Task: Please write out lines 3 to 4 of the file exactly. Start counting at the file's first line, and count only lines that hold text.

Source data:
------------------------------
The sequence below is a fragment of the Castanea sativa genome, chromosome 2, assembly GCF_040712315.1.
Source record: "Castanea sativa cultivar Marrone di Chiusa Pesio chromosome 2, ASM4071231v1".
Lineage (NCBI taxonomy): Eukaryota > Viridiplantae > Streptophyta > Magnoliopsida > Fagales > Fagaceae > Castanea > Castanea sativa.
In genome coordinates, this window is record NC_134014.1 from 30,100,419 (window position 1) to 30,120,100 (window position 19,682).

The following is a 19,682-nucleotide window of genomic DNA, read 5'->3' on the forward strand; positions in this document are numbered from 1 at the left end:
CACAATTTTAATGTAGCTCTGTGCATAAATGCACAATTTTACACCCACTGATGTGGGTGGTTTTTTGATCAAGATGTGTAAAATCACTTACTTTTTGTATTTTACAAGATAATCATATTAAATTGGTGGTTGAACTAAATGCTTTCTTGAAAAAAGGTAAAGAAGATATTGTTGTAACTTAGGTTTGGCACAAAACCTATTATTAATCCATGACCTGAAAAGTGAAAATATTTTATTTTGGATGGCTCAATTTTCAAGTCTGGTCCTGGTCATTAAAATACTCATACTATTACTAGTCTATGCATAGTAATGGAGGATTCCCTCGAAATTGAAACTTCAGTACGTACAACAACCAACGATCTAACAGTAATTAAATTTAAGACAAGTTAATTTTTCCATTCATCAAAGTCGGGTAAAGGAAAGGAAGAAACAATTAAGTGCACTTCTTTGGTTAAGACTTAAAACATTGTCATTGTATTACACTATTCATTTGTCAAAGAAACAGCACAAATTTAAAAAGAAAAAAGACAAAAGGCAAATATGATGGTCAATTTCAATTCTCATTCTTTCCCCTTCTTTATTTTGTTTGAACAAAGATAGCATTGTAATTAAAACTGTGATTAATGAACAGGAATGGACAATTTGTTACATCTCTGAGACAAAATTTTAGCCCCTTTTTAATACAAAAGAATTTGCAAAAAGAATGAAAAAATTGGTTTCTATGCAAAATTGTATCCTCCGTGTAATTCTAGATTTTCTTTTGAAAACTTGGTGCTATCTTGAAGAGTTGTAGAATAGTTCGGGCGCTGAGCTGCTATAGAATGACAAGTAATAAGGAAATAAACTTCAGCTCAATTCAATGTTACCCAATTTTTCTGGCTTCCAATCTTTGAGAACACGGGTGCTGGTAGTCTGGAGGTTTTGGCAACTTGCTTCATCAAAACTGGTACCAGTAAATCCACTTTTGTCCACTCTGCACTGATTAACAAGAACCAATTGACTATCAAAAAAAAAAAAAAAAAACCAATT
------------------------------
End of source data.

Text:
Lineage (NCBI taxonomy): Eukaryota > Viridiplantae > Streptophyta > Magnoliopsida > Fagales > Fagaceae > Castanea > Castanea sativa.
In genome coordinates, this window is record NC_134014.1 from 30,100,419 (window position 1) to 30,120,100 (window position 19,682).